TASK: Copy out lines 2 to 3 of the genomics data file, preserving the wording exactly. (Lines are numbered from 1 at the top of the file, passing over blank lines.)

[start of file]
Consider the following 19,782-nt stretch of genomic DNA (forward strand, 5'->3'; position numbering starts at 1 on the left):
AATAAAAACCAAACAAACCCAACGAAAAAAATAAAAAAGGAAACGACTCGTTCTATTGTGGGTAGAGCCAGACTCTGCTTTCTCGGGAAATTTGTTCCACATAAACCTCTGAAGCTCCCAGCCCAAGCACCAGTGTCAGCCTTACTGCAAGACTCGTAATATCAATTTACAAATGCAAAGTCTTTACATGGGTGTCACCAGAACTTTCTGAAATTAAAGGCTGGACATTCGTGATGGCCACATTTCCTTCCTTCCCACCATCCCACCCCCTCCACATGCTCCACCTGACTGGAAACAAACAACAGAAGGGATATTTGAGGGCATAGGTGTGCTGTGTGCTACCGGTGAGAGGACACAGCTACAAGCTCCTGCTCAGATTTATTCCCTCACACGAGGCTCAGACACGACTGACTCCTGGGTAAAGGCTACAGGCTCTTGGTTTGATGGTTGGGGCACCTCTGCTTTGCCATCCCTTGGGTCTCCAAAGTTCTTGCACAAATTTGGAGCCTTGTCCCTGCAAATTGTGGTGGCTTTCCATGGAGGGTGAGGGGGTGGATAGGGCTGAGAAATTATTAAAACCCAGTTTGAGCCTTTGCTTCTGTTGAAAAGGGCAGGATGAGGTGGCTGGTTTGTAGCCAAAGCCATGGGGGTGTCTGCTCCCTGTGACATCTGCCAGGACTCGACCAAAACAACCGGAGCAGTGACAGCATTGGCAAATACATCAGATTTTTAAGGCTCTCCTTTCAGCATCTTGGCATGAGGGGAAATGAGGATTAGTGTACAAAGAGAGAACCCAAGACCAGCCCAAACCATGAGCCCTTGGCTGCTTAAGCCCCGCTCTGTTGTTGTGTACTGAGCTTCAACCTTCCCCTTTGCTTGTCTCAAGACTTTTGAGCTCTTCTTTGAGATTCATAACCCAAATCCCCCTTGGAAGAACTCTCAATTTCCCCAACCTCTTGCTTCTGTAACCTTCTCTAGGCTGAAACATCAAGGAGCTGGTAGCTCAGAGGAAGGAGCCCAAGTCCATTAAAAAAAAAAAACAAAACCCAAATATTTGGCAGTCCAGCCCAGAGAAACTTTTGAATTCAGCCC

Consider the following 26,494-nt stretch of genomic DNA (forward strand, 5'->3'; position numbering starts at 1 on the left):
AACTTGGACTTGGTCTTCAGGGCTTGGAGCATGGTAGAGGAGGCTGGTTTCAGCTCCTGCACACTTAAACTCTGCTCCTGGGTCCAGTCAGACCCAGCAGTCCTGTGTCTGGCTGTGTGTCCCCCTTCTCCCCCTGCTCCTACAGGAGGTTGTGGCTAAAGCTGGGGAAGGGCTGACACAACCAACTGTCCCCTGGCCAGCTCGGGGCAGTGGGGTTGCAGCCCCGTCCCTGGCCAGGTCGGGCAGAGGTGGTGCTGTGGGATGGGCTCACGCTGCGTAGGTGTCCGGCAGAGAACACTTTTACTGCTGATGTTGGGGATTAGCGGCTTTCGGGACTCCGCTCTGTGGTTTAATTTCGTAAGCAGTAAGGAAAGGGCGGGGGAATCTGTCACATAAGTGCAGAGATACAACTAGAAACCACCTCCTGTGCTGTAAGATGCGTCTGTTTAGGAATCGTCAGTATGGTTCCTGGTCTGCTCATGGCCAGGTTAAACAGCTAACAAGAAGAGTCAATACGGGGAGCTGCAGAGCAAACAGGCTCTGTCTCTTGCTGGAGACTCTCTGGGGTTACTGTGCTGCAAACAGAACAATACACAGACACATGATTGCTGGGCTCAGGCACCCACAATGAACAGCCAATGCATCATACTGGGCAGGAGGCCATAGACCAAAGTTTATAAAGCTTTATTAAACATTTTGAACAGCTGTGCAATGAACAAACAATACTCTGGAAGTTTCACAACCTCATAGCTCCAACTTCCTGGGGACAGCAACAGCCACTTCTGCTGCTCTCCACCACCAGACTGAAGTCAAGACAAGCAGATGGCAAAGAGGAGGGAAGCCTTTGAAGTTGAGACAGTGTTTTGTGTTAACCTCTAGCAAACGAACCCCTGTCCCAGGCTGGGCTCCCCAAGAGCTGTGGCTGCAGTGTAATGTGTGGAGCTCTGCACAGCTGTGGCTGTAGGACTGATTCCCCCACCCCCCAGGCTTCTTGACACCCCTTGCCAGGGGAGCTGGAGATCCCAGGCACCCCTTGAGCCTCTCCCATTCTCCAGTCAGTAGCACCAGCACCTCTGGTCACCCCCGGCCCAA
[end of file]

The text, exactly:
AATAAAAACCAAACAAACCCAACGAAAAAAATAAAAAAGGAAACGACTCGTTCTATTGTGGGTAGAGCCAGACTCTGCTTTCTCGGGAAATTTGTTCCACATAAACCTCTGAAGCTCCCAGCCCAAGCACCAGTGTCAGCCTTACTGCAAGACTCGTAATATCAATTTACAAATGCAAAGTCTTTACATGGGTGTCACCAGAACTTTCTGAAATTAAAGGCTGGACATTCGTGATGGCCACATTTCCTTCCTTCCCACCATCCCACCCCCTCCACATGCTCCACCTGACTGGAAACAAACAACAGAAGGGATATTTGAGGGCATAGGTGTGCTGTGTGCTACCGGTGAGAGGACACAGCTACAAGCTCCTGCTCAGATTTATTCCCTCACACGAGGCTCAGACACGACTGACTCCTGGGTAAAGGCTACAGGCTCTTGGTTTGATGGTTGGGGCACCTCTGCTTTGCCATCCCTTGGGTCTCCAAAGTTCTTGCACAAATTTGGAGCCTTGTCCCTGCAAATTGTGGTGGCTTTCCATGGAGGGTGAGGGGGTGGATAGGGCTGAGAAATTATTAAAACCCAGTTTGAGCCTTTGCTTCTGTTGAAAAGGGCAGGATGAGGTGGCTGGTTTGTAGCCAAAGCCATGGGGGTGTCTGCTCCCTGTGACATCTGCCAGGACTCGACCAAAACAACCGGAGCAGTGACAGCATTGGCAAATACATCAGATTTTTAAGGCTCTCCTTTCAGCATCTTGGCATGAGGGGAAATGAGGATTAGTGTACAAAGAGAGAACCCAAGACCAGCCCAAACCATGAGCCCTTGGCTGCTTAAGCCCCGCTCTGTTGTTGTGTACTGAGCTTCAACCTTCCCCTTTGCTTGTCTCAAGACTTTTGAGCTCTTCTTTGAGATTCATAACCCAAATCCCCCTTGGAAGAACTCTCAATTTCCCCAACCTCTTGCTTCTGTAACCTTCTCTAGGCTGAAACATCAAGGAGCTGGTAGCTCAGAGGAAGGAGCCCAAGTCCATTAAAAAAAAAAAACAAAACCCAAATATTTGGCAGTCCAGCCCAGAGAAACTTTTGAATTCAGCCC

Consider the following 26,494-nt stretch of genomic DNA (forward strand, 5'->3'; position numbering starts at 1 on the left):